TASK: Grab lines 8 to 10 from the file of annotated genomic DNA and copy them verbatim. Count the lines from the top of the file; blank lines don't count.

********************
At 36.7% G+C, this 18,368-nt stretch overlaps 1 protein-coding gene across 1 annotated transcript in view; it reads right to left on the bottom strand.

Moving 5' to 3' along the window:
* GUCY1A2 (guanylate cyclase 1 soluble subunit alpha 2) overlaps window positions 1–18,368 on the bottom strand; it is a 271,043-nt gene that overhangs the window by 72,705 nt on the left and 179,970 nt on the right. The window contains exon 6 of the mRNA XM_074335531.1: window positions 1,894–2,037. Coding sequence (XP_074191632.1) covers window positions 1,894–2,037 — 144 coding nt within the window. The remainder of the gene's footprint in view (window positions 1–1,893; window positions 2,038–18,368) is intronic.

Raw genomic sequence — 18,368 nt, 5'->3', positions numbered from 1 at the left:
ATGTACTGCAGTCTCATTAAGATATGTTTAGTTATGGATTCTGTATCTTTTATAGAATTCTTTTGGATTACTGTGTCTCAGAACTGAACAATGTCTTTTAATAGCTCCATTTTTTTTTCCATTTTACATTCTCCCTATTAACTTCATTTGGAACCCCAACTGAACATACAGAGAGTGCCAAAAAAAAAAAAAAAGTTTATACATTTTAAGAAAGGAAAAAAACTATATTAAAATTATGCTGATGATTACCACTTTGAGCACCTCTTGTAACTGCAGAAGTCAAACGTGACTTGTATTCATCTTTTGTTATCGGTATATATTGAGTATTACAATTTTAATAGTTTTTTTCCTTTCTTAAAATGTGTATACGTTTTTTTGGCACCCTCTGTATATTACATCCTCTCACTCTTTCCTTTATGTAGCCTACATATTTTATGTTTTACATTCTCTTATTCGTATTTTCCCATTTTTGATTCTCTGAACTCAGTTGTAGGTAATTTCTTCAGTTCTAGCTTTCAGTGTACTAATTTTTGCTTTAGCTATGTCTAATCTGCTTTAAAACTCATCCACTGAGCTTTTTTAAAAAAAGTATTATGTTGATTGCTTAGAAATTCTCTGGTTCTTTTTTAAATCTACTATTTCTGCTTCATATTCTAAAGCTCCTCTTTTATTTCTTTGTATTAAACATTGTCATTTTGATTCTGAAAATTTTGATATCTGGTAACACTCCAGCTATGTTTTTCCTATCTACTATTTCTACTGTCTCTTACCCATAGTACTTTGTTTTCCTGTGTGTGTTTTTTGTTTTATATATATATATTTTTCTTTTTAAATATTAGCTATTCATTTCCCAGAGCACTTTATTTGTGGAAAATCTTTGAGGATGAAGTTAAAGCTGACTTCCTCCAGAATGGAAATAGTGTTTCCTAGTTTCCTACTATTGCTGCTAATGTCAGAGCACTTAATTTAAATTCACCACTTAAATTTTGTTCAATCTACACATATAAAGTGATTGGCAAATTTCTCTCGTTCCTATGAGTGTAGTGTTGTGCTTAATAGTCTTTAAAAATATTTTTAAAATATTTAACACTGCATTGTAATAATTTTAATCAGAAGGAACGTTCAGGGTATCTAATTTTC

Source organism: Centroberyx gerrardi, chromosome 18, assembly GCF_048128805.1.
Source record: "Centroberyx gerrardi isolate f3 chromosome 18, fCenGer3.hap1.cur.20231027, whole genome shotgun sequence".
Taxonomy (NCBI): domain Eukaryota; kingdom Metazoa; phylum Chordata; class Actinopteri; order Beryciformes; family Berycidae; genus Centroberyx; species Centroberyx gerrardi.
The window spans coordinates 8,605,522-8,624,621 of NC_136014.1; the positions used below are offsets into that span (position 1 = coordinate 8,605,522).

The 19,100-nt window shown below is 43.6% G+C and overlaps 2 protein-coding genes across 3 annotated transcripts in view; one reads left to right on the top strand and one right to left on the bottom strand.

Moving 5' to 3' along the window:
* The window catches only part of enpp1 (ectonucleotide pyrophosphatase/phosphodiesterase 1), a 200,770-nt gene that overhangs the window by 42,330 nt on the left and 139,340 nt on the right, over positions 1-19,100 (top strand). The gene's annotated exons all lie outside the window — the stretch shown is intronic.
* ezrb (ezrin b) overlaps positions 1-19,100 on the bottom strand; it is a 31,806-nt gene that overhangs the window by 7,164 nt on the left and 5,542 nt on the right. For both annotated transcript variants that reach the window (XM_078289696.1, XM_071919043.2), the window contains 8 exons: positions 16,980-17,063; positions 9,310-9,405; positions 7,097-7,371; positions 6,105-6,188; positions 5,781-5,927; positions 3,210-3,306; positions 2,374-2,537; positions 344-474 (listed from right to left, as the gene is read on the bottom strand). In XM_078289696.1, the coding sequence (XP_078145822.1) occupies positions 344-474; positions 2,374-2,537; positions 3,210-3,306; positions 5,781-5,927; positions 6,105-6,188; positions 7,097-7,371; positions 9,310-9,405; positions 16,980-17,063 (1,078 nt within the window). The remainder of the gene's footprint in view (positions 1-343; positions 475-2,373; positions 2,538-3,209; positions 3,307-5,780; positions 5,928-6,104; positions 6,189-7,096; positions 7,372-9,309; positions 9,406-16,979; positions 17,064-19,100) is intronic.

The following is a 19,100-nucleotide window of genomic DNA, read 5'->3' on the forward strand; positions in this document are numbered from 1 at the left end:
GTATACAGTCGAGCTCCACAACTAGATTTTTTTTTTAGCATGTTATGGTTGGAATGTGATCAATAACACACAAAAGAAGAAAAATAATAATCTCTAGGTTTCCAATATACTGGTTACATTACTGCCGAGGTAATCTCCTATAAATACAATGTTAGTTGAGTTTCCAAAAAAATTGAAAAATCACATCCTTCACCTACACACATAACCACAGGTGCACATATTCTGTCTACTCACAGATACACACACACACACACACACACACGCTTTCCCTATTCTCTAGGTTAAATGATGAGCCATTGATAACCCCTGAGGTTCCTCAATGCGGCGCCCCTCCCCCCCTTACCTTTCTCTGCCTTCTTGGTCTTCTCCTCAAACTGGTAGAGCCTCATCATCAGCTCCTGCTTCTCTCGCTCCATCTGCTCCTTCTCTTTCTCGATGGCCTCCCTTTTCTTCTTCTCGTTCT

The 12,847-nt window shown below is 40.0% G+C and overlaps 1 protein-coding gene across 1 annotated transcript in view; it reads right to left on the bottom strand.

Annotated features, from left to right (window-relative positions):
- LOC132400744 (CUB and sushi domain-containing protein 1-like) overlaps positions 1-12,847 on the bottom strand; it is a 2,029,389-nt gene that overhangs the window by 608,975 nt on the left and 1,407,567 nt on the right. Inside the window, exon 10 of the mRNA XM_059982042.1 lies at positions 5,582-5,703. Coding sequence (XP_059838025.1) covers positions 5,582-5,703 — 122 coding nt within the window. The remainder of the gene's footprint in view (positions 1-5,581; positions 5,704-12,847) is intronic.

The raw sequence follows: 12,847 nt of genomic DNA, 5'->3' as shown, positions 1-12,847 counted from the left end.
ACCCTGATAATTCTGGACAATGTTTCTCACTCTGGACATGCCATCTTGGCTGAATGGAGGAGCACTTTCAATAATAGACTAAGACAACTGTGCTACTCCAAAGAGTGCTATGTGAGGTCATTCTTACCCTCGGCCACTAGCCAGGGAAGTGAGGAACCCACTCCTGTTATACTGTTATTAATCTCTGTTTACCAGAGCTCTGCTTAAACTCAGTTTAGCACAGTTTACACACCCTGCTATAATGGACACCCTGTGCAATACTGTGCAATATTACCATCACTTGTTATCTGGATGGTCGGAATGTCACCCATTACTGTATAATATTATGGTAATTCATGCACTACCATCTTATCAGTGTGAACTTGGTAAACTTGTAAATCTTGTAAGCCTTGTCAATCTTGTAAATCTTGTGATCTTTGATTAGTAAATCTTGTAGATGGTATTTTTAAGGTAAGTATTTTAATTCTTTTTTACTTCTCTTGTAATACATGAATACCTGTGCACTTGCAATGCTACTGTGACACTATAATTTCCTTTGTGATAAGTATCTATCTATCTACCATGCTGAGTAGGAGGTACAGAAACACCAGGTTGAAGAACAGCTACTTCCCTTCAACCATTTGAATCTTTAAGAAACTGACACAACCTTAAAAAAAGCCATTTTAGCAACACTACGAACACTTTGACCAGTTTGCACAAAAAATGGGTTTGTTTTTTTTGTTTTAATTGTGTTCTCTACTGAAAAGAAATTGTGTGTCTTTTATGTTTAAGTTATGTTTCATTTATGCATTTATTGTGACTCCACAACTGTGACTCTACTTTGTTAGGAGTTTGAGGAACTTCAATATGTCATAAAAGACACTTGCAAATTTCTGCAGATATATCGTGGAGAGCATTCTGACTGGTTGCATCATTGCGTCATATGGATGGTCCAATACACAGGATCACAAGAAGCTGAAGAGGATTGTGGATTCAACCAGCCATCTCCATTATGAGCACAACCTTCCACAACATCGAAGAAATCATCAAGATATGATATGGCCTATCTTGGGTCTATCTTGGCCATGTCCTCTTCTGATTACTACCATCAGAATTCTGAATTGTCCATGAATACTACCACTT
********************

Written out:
Taxonomy (NCBI): domain Eukaryota; kingdom Metazoa; phylum Chordata; class Actinopteri; order Beryciformes; family Berycidae; genus Centroberyx; species Centroberyx gerrardi.
The window spans coordinates 8,605,522-8,624,621 of NC_136014.1; the positions used below are offsets into that span (position 1 = coordinate 8,605,522).

The 19,100-nt window shown below is 43.6% G+C and overlaps 2 protein-coding genes across 3 annotated transcripts in view; one reads left to right on the top strand and one right to left on the bottom strand.